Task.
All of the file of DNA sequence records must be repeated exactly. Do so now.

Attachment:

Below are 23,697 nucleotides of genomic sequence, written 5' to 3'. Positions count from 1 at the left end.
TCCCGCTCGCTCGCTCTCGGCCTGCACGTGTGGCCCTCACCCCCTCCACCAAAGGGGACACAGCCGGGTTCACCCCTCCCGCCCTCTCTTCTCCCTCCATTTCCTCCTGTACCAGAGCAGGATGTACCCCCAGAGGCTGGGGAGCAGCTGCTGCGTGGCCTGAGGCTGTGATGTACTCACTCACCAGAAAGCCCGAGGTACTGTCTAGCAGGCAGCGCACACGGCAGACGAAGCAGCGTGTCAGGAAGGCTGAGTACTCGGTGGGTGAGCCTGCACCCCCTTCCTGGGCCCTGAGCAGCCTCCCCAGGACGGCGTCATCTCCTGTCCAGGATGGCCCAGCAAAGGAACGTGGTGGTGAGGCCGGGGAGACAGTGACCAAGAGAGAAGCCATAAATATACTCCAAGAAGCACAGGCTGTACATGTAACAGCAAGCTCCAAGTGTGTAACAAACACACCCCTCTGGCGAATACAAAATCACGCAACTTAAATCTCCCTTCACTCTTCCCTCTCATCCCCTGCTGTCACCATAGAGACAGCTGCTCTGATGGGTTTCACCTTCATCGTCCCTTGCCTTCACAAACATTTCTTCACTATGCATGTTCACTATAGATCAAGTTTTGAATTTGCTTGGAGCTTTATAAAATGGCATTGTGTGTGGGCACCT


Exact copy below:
Below are 23,697 nucleotides of genomic sequence, written 5' to 3'. Positions count from 1 at the left end.
TCCCGCTCGCTCGCTCTCGGCCTGCACGTGTGGCCCTCACCCCCTCCACCAAAGGGGACACAGCCGGGTTCACCCCTCCCGCCCTCTCTTCTCCCTCCATTTCCTCCTGTACCAGAGCAGGATGTACCCCCAGAGGCTGGGGAGCAGCTGCTGCGTGGCCTGAGGCTGTGATGTACTCACTCACCAGAAAGCCCGAGGTACTGTCTAGCAGGCAGCGCACACGGCAGACGAAGCAGCGTGTCAGGAAGGCTGAGTACTCGGTGGGTGAGCCTGCACCCCCTTCCTGGGCCCTGAGCAGCCTCCCCAGGACGGCGTCATCTCCTGTCCAGGATGGCCCAGCAAAGGAACGTGGTGGTGAGGCCGGGGAGACAGTGACCAAGAGAGAAGCCATAAATATACTCCAAGAAGCACAGGCTGTACATGTAACAGCAAGCTCCAAGTGTGTAACAAACACACCCCTCTGGCGAATACAAAATCACGCAACTTAAATCTCCCTTCACTCTTCCCTCTCATCCCCTGCTGTCACCATAGAGACAGCTGCTCTGATGGGTTTCACCTTCATCGTCCCTTGCCTTCACAAACATTTCTTCACTATGCATGTTCACTATAGATCAAGTTTTGAATTTGCTTGGAGCTTTATAAAATGGCATTGTGTGTGGGCACCT